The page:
NEW HAVEN, Conn. (WTNH)– According to a new study done by Yale, earth’s first scary predator was a really big water bug.
The Pentecopterus was a human-sized prehistoric sea scorpion that lurked in the sea 467 million years ago and used its claw arms to grab prey.
The study was done by a Yale University research team and published in the BMC Evolutionary Biology after 150 pieces of new fossils were found well-preserved under the Upper Iowa River.
“Perhaps most surprising is the fantastic way it is preserved — the exoskeleton is compressed on the rock but can be peeled off and studied under a microscope. This shows an amazing amount of detail, such as the patterns of small hairs on the legs,” said James Lamsdell, the lead author of the study said in a statement to ABC News.
The fossil site revealed both adult and juvenile Pentecopterus specimens, which helped scientists understand their development.
According to Yale, the Pentecopterus “could grow to nearly six feet, with a long head shield, a narrow body, and large, grasping limbs for trapping prey.”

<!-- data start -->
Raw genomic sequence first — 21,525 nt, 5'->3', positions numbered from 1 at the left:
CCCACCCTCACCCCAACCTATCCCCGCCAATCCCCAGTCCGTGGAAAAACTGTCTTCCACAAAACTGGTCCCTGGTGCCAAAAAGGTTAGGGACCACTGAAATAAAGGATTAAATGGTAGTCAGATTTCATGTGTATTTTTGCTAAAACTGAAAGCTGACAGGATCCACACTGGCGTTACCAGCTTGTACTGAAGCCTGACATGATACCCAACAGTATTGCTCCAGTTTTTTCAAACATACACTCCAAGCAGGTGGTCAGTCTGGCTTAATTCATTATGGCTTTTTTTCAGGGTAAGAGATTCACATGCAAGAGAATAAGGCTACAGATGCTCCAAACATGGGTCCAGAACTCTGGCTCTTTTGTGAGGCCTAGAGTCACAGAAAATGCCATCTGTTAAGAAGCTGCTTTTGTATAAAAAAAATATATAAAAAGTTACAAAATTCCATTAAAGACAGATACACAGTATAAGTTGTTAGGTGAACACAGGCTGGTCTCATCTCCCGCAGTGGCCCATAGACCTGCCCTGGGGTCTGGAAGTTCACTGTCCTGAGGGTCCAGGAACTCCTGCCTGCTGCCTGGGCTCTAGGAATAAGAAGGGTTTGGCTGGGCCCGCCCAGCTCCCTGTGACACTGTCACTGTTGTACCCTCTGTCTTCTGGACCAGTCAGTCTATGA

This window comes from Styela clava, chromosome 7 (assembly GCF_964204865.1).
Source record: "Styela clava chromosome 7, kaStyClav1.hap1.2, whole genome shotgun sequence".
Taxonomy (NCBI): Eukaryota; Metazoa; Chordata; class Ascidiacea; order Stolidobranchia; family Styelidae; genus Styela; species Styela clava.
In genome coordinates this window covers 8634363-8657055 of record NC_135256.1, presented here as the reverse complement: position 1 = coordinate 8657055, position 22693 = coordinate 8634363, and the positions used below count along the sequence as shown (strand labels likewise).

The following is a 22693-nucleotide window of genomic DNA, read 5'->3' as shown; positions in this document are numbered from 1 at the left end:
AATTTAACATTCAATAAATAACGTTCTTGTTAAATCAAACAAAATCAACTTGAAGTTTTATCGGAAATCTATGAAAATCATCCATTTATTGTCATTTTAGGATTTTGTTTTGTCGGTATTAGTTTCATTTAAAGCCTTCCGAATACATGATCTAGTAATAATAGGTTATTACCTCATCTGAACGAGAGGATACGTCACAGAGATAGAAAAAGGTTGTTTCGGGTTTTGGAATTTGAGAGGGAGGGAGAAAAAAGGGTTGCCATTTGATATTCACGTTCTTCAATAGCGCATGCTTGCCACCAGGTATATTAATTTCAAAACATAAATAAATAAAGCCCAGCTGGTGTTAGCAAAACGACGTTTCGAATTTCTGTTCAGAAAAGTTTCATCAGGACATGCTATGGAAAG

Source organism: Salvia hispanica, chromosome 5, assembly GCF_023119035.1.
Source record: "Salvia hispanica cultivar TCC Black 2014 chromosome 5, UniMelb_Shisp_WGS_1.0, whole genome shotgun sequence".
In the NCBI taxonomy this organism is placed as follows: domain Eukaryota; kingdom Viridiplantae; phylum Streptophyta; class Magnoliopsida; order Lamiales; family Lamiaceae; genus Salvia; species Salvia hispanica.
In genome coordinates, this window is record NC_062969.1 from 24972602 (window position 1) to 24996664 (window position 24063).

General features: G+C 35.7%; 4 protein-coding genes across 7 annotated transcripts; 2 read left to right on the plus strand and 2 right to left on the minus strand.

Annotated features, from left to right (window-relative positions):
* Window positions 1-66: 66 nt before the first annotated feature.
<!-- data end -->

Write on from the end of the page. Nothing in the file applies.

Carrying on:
This study is significant because it revealed not only the largest sea scorpion to ever exist but also the oldest described Eurypterids, which is “a group of aquatic arthropods that are ancestors of modern spiders, lobsters, and ticks.”
“This shows that eurypterids evolved some 10 million years earlier than we thought, and the relationship of the new animal to other eurypterids shows that they must have been very diverse during this early time of their evolution, even though they are very rare in the fossil record,” said Lamsdell.
The Pentecopterus was named after an ancient Greek warship.